Structural Engineering Research

Structural Engineering

Engineering Stronger, Safer, and More Sustainable Structures

Research in Structural Engineering emphasizes both theoretical and practical aspects, including computer-aided engineering, structural dynamics, and earthquake and wind engineering analysis and design. Structural engineers at the University of Utah focus on performance-based design and investigate the behavior of structures made from reinforced and prestressed concrete, structural steel, timber, and composites.

Research Areas

Earthquake & Wind
Advanced Structural

Testing mass timber framing inside an actuator in High Bay Structures Lab

State-of-the-Art Structures Lab

In the Layton Engineering Building, our Structures Lab is home to state-of-the-art equipment, including one giant actuator that stretches from the hangar-like ceiling to beneath the concrete floor. It can simulate the effects of seismic activity — with forces up to a 7.0 magnitude earthquake — on whatever is placed inside by vigorously rocking it back and forth in its gigantic rectangular shape. The research conducted in the lab contributes to improving the durability of structures (building, bridges, highways) and the development of more sustainable structural systems.

Recent News

Leading the Way in Advanced Structural Sensing

Dr. Peter Zhu and his team are currently working on finding the internal defects of railroad tracks, stress levels of tracks and the most effective and efficient way to manage tracks. They recently developed and deployed a polarized infrared camera-based prototype system on a UTA TRAX train. The system performed rail track condition assessment and diagnostics, providing reliable damage detection and diagnosis for timber and concrete sleepers with an inspection speed of up to 35 mph.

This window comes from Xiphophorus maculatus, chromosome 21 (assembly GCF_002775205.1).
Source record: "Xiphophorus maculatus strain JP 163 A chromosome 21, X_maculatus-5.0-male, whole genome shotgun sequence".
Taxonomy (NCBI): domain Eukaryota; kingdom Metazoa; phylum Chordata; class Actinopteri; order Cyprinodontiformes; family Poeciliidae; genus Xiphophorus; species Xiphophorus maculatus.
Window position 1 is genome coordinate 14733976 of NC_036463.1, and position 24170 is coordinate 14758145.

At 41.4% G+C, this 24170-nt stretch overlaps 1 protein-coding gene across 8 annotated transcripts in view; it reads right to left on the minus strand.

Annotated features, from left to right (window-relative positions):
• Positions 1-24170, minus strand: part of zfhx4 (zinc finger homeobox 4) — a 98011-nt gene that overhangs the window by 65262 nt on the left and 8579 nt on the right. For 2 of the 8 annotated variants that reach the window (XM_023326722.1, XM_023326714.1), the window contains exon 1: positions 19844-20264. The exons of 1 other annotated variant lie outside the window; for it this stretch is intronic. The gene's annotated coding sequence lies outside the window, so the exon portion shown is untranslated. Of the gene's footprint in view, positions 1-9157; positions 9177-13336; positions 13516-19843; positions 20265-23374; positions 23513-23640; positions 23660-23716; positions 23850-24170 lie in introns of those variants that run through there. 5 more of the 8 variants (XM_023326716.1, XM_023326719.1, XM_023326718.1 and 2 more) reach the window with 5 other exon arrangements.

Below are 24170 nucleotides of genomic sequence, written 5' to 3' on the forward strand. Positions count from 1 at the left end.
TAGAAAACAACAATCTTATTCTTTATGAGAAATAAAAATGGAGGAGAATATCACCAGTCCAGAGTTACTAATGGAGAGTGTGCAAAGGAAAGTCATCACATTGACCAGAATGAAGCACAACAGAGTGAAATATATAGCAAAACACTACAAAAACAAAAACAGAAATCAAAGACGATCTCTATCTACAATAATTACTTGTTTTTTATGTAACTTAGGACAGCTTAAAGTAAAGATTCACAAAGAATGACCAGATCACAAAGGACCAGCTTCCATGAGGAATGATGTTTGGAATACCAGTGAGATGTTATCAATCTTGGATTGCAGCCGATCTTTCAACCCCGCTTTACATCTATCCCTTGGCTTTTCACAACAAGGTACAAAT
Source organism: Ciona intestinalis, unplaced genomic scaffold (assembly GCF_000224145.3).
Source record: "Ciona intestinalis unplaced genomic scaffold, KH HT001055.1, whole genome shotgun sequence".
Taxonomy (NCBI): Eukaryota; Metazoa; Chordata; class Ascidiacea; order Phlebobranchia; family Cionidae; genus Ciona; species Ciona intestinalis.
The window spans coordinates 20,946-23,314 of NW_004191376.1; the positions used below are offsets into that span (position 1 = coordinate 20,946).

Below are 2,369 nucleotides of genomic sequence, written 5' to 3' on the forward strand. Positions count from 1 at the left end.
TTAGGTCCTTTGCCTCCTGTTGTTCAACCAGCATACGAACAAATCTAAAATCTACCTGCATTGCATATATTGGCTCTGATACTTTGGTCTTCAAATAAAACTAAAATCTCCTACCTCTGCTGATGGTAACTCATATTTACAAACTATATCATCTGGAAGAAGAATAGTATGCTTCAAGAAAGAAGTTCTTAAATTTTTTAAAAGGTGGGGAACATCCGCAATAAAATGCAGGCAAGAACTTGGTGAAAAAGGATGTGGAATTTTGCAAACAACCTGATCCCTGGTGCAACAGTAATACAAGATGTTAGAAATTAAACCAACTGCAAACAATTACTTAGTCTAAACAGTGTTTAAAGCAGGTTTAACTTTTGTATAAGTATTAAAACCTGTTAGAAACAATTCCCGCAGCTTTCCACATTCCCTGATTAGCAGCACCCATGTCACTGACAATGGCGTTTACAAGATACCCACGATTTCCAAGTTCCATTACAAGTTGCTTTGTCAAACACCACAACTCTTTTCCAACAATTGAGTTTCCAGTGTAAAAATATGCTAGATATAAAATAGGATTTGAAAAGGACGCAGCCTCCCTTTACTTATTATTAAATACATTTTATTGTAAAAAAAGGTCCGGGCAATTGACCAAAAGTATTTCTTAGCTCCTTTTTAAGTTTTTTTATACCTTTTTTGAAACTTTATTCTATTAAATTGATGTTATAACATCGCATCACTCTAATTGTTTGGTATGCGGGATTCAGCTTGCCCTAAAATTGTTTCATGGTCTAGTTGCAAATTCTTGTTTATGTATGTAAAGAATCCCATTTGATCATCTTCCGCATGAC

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Dr. Zhu tests his technology on UTA TRAX

The Sustainable Future of Seismically-Sound (and Sustainable) Structures

A recent Ph.D. graduate in Structural Engineering, Emily Williamson’s research focused on developing a mass timber buckling restrained braced frame, which can be used in buildings located in seismic regions. These buildings are more sustainable and are manufactured at a lower energy intensity than materials like concrete and steel. Additionally, mass timber buildings offer building envelopes that significantly reduce energy consumption and are inherently fire-resistant.

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Research Spotlight

Dr. Chris Pantiledes

Strengthening Sustainable Structures: Earthquake-Proofing Mass Timber Buildings

Wood, our oldest building material, is experiencing a revival — one that can even withstand earthquakes. And our very own Dr. Pantelides is at this the helm of its revival.

The deceptively simple piece of lumber is an example of mass timber technology, a category of “engineered wood product” set to revolutionize the construction industry— and that Pantelides has spent the last seven years studying and developing.

Investigative Engineering — Behind the Collapse Sequence of the World Trade Center's Twin Towers

Drawing upon the principles of structural mechanics and utilizing the FEMA’s Building Performance Summary, Dr. Schmucker combined his more than 30 years of investigative engineering and teaching to aid students in understanding the “domino” effects that led to the collapses.

“In investigative engineering, we don’t usually have smoking guns,” noted Dr. Schmucker, acknowledging the scarcity of definitive data left in the aftermath of the catastrophic attacks. He emphasized that investigative engineering relies on informed speculation, where a synthesis of available information and sound engineering principles is crucial.

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